Cul­ture scandal of the year

CityPress - - Trending - – Charl Blig­naut

There’s never a dull mo­ment in South African cul­ture. We know this from how hotly con­tested this cat­e­gory is every year. Our fi­nal­ists rose be­tween the fire of de­coloni­sa­tion sweep­ing the coun­try’s cam­puses and cul­tural in­sti­tu­tions, the hor­ri­ble truth of the al­leged cor­rup­tion of the coun­try’s ra­dio and TV sta­tions over at the pub­lic broad­caster, and the per­va­sive stench of toxic mas­culin­ity in the cul­tural space. This isn’t pretty stuff and no petty pla­gia­rism, rant­ing rap­per or Black Cof­fee klap even made the shortlist. And no, we’re not go­ing to dwell on the over-hyped love lives of Bo­nang, DJ Zinhle and AKA. There are more se­ri­ous is­sues out there, such as rap­per Ok­malumkoolkat, who ad­mit­ted he was guilty of indecent as­sault in an Aus­tralian court; pho­tog­ra­pher Sipho Mpongo, found guilty of sex­ual as­sault by the Univer­sity of Cape Town; and ac­tor Tu­misho Masha, ar­rested and charged with as­sault­ing his wife, who con­tinue to be cel­e­brated in the cul­tural space.

City Press was at the heart of re­port­ing on the three cul­tural scan­dals that are vy­ing for our award this year.

The first was ini­ti­ated when our art critic cov­ered an ex­hi­bi­tion called Black Modernisms in South Africa (1940 to 1990) and ques­tioned why white cu­ra­tors con­tinue to con­trol the pre­sen­ta­tion of black art his­to­ries. Let­ters, ra­dio shows and pub­lic de­bates en­sued around the cru­cial sub­ject. But it’s the Dur­ban In­ter­na­tional Film Fes­ti­val that comes in sec­ond. Pro­gram­mers at the fes­ti­val re­signed af­ter the Univer­sity of KwaZu­luNatal’s Cheryl Pot­gi­eter – later re­moved from the job – re­port­edly in­ter­fered with the se­lec­tion of the open­ing-night film. She opted to al­low Shep­herds and Butch­ers the hon­our af­ter a com­plaint from the film’s pro­duc­ers when they weren’t given the slot. The de­bate around ed­i­to­rial in­de­pen­dence of fes­ti­val se­lec­tion com­mit­tees was fur­ther fanned when the new fes­ti­val or­gan­iser chose a doc­u­men­tary ti­tled The Jour­ney­men to open the fes­ti­val in­stead. Star­ring Mpongo, it led to an awk­ward open­ing night, to say the least. Mpongo, who apol­o­gised for his be­hav­iour on cam­pus, later took to Face­book to threaten our writer who ex­posed him.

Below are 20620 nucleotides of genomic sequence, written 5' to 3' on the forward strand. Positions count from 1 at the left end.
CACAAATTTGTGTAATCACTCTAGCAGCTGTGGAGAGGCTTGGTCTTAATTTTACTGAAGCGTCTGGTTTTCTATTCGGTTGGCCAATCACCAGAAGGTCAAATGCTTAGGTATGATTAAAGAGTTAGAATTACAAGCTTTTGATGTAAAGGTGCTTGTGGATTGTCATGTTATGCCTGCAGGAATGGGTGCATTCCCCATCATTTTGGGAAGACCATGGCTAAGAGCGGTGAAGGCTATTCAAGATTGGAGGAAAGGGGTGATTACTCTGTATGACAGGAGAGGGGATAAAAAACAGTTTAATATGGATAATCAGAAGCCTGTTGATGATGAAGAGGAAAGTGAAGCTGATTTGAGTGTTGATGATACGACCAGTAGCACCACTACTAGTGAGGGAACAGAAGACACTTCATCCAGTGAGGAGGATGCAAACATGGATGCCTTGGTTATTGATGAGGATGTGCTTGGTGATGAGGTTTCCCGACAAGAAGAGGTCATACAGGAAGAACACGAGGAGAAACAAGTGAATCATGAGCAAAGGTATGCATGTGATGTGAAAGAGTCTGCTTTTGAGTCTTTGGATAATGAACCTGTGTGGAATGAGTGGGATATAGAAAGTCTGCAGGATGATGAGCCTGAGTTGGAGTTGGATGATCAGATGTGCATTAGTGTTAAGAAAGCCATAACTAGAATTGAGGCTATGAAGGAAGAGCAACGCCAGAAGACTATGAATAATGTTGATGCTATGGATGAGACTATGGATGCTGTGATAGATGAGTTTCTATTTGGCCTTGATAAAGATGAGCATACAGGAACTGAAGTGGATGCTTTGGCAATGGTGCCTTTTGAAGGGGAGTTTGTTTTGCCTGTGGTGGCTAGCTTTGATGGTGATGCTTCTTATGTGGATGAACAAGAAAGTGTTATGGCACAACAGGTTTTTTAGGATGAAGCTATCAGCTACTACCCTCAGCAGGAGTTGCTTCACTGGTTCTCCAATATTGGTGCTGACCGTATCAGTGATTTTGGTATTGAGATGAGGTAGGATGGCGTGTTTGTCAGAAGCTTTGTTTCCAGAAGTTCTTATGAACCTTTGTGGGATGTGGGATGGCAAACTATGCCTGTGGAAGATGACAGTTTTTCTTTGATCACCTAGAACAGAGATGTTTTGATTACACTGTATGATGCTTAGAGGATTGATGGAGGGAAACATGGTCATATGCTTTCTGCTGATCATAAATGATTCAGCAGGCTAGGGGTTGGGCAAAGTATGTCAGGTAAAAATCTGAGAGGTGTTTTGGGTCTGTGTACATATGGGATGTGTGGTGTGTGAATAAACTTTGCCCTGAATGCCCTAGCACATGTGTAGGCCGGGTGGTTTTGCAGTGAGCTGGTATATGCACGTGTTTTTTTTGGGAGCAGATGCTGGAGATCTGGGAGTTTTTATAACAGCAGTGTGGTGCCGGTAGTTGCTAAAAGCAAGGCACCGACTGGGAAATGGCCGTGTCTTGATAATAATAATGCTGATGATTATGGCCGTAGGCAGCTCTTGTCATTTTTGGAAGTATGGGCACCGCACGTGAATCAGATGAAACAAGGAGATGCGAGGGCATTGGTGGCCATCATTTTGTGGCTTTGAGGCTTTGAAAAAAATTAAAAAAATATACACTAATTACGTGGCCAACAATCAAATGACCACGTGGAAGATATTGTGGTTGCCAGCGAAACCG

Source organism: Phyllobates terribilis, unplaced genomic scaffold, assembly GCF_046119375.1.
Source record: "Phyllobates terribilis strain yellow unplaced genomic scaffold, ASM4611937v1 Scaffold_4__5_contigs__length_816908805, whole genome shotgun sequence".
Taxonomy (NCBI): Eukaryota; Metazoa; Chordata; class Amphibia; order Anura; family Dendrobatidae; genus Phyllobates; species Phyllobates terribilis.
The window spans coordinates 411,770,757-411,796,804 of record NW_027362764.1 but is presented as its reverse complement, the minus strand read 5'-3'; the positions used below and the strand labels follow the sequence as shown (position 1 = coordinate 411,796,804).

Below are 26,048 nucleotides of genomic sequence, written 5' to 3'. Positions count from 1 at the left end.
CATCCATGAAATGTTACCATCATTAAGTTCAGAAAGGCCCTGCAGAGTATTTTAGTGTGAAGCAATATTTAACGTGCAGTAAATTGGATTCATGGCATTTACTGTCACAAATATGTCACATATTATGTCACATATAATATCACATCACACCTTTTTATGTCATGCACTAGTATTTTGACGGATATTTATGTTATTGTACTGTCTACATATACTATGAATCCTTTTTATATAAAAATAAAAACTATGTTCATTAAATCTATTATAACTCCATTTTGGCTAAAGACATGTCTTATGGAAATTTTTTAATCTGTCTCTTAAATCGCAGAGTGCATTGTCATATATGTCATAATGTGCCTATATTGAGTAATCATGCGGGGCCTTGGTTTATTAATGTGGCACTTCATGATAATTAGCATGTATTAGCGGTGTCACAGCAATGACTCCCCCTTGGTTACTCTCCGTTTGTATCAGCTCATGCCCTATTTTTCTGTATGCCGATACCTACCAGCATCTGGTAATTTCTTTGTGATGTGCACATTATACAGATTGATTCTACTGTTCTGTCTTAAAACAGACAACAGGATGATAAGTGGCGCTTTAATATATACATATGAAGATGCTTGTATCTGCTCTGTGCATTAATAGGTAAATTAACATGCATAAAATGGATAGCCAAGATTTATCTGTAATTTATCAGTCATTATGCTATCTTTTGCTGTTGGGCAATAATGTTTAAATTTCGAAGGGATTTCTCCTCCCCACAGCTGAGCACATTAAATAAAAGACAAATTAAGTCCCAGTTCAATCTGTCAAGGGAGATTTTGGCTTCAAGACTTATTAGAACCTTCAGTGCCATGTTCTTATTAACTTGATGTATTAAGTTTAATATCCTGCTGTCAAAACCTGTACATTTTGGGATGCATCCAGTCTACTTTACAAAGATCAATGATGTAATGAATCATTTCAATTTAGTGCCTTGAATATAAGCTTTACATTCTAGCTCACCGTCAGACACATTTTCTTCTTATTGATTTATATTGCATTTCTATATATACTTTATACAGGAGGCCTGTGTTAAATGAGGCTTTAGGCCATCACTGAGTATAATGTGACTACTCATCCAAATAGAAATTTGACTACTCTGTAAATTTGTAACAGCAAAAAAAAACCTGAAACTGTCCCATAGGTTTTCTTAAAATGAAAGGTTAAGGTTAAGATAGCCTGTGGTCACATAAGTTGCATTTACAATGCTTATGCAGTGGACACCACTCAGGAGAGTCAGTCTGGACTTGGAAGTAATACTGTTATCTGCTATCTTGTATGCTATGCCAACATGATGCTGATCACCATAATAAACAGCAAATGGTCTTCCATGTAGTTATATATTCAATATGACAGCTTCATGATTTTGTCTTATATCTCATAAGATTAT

But there can be only one win­ner, and that’s the once proud cul­tural in­sti­tu­tion that is the pub­lic broad­caster un­der the iron fist of Hlaudi Mot­soe­neng. As ac­cu­sa­tion af­ter ac­cu­sa­tion was made against him, he has racked up more scan­dalous head­lines and court cases than all the other con­tenders this year com­bined.

He’s also hi­jacked more fu­ner­als and called more press con­fer­ences than any­one else. And his re­peated use of his favourite word to de­scribe the noise made by his crit­ics has earned him a sec­ond nod.


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